Flip the other side of the coin… if you are the recipient of the ‘no’, then the method I use to give the other person the benefit of the doubt as to whether his/her ‘no’ was personal (on either side) or not, is to think about all the risks that the ‘no’ was preventing. Undertaking this small analysis tells you much more about the priorities of the leader and any underlying issues than most outward communication from the leader would. That is, unless your leader or manager is very open and very honest (I appreciate these leaders very much!). The reason why I brought up the ‘no’ as a personal affront or defence, is because in some cases, a manager might feel threatened in some way by their direct report, and so they develop a habit of saying ‘no’ to their direct report; even if the direct report’s suggestion or action is actually good for the team and the organisational mission. This is personal. On the other extreme, the direct report is constantly being told ‘no’ without any clear business justification. This is likely to be personal. A key example of this latter one would be racism or any other form of discrimination in a team. If any of these are you, then I recommend coaching to address those issues and to help you make the right decisions for yourself moving forward.

 


I’m Claz, a Professional Career Coach based in West London, accredited in the UK. I am also a Life & Wellbeing Coach, working with individuals as well as organisations. You can contact me through my website www.touchofclarity.com. Sign up to my first positive assertiveness & boundary-setting workshop on Saturday 27th June 2020 at 15:00 on Zoom to learn more about the fundamentals alluded to in this post.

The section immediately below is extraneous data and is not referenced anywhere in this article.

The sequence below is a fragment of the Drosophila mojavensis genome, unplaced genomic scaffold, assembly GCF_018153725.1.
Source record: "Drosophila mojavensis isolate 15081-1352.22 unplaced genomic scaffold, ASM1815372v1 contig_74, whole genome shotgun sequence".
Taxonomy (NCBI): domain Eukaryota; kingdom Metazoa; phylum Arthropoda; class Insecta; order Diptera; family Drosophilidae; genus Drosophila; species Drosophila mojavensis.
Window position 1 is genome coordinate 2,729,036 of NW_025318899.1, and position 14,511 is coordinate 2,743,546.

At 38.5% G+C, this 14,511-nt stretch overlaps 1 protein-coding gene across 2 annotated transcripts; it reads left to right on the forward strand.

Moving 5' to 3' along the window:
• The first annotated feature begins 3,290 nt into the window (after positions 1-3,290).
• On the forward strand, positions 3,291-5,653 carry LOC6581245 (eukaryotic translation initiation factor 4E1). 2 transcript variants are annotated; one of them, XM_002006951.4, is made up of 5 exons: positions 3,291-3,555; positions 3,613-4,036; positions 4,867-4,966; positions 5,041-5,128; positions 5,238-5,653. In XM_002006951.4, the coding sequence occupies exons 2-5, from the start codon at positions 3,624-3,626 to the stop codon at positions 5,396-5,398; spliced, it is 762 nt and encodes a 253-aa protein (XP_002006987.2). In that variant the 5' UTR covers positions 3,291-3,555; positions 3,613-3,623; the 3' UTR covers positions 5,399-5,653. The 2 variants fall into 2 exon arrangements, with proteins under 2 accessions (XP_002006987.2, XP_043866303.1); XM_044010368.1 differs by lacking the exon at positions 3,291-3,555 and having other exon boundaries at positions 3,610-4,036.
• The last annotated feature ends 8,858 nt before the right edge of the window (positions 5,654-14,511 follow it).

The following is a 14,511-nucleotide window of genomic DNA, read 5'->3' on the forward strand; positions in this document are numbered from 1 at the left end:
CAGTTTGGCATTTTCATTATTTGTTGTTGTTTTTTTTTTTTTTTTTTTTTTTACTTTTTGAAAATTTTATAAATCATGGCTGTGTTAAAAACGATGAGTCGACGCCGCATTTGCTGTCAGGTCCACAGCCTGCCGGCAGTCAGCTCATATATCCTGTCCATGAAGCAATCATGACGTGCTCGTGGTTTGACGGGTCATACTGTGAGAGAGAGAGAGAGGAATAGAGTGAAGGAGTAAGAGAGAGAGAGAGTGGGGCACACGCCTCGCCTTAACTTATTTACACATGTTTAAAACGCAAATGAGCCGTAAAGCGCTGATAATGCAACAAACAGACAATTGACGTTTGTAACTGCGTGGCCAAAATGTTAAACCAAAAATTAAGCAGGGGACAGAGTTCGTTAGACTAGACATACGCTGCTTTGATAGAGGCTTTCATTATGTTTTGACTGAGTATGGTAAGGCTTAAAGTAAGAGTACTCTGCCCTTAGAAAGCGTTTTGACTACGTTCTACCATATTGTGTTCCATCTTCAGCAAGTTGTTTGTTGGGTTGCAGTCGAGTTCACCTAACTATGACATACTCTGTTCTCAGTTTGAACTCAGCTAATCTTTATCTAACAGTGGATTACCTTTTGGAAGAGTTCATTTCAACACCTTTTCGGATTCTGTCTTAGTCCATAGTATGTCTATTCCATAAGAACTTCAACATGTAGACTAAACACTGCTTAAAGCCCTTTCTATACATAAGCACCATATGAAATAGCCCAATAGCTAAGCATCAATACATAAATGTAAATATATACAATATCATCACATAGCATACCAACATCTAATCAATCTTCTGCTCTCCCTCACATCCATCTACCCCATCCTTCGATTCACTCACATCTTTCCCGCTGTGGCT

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An Alternative to ‘New Year, New You!’

There are so many things I’m excited about entering into 2019. I can’t wait to be meeting and working with amazing clientele who are full of potential and I’m totally looking forward to the ways in which my business will be an opportunity for many others. But one thing I want to do differently right now is suggest an alternative to ‘New Year, New You!’ – a notion that serves as a popular up-sell strategy for life coaches around this time of year. The idea of ‘new year, new you’ is to start anew, with a fresh outlook and fresh new ways of doing things, or even a brand new way of ‘being’. Life coaches support clients to come up with new year’s resolutions, targets, and promises which they make both to themselves and where appropriate, to loved ones. We also support them to follow through with the resolution by holding them accountable. Often however, no matter who we are, or what our experiences of the past have been, we can potentially set ourselves unrealistic objectives that we not only become disillusioned by, but even become rebellious toward after a certain time. The thing is, I don’t often find an issue with the resolution itself. More often, it’s the approach to the resolution that is badly managed, and sometimes life coaches can fall into the trap of promoting an unsustainable approach to human behavioural change over the new year period. Here’s a solution to the folly of the ‘New Year, New You’ ideal, which proposes an altogether healthier approach to ‘A Transformed You’. The solution is itself, transformation. The approach: to enact three fundamentally healthy actions that drive and sustain the transformation.